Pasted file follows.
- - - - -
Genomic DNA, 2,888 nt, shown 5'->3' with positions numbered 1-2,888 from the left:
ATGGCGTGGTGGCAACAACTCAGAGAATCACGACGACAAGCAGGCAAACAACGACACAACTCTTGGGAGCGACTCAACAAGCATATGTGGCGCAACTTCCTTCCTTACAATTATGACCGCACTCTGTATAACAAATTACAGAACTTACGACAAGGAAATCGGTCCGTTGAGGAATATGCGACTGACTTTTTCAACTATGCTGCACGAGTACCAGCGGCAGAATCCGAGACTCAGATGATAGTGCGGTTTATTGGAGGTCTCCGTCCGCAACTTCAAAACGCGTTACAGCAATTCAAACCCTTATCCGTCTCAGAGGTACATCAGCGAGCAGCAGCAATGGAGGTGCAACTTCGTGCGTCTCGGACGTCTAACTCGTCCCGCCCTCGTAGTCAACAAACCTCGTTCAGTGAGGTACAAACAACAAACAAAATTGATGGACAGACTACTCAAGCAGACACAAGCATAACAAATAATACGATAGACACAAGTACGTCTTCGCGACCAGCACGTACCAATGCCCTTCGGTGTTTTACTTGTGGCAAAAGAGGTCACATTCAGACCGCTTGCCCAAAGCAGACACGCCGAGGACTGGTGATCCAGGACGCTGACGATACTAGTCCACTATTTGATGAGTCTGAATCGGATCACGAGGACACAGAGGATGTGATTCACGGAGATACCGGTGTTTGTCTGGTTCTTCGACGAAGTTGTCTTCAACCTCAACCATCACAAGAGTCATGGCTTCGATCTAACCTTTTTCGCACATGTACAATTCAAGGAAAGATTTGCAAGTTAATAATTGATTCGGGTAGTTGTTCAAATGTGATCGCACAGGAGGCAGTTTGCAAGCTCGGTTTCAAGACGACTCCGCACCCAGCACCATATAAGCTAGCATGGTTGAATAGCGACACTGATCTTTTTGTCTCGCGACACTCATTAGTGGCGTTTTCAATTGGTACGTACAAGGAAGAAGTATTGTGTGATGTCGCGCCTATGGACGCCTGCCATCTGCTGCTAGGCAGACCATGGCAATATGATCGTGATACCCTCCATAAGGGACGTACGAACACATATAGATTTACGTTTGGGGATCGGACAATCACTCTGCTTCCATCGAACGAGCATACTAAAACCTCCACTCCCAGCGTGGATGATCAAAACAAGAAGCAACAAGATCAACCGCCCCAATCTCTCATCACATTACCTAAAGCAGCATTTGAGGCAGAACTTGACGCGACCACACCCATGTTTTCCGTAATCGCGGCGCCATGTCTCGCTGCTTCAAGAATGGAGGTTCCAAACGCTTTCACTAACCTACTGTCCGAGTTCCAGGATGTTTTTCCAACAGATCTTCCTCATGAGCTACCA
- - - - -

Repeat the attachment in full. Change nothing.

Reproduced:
Genomic DNA, 2,888 nt, shown 5'->3' with positions numbered 1-2,888 from the left:
ATGGCGTGGTGGCAACAACTCAGAGAATCACGACGACAAGCAGGCAAACAACGACACAACTCTTGGGAGCGACTCAACAAGCATATGTGGCGCAACTTCCTTCCTTACAATTATGACCGCACTCTGTATAACAAATTACAGAACTTACGACAAGGAAATCGGTCCGTTGAGGAATATGCGACTGACTTTTTCAACTATGCTGCACGAGTACCAGCGGCAGAATCCGAGACTCAGATGATAGTGCGGTTTATTGGAGGTCTCCGTCCGCAACTTCAAAACGCGTTACAGCAATTCAAACCCTTATCCGTCTCAGAGGTACATCAGCGAGCAGCAGCAATGGAGGTGCAACTTCGTGCGTCTCGGACGTCTAACTCGTCCCGCCCTCGTAGTCAACAAACCTCGTTCAGTGAGGTACAAACAACAAACAAAATTGATGGACAGACTACTCAAGCAGACACAAGCATAACAAATAATACGATAGACACAAGTACGTCTTCGCGACCAGCACGTACCAATGCCCTTCGGTGTTTTACTTGTGGCAAAAGAGGTCACATTCAGACCGCTTGCCCAAAGCAGACACGCCGAGGACTGGTGATCCAGGACGCTGACGATACTAGTCCACTATTTGATGAGTCTGAATCGGATCACGAGGACACAGAGGATGTGATTCACGGAGATACCGGTGTTTGTCTGGTTCTTCGACGAAGTTGTCTTCAACCTCAACCATCACAAGAGTCATGGCTTCGATCTAACCTTTTTCGCACATGTACAATTCAAGGAAAGATTTGCAAGTTAATAATTGATTCGGGTAGTTGTTCAAATGTGATCGCACAGGAGGCAGTTTGCAAGCTCGGTTTCAAGACGACTCCGCACCCAGCACCATATAAGCTAGCATGGTTGAATAGCGACACTGATCTTTTTGTCTCGCGACACTCATTAGTGGCGTTTTCAATTGGTACGTACAAGGAAGAAGTATTGTGTGATGTCGCGCCTATGGACGCCTGCCATCTGCTGCTAGGCAGACCATGGCAATATGATCGTGATACCCTCCATAAGGGACGTACGAACACATATAGATTTACGTTTGGGGATCGGACAATCACTCTGCTTCCATCGAACGAGCATACTAAAACCTCCACTCCCAGCGTGGATGATCAAAACAAGAAGCAACAAGATCAACCGCCCCAATCTCTCATCACATTACCTAAAGCAGCATTTGAGGCAGAACTTGACGCGACCACACCCATGTTTTCCGTAATCGCGGCGCCATGTCTCGCTGCTTCAAGAATGGAGGTTCCAAACGCTTTCACTAACCTACTGTCCGAGTTCCAGGATGTTTTTCCAACAGATCTTCCTCATGAGCTACCA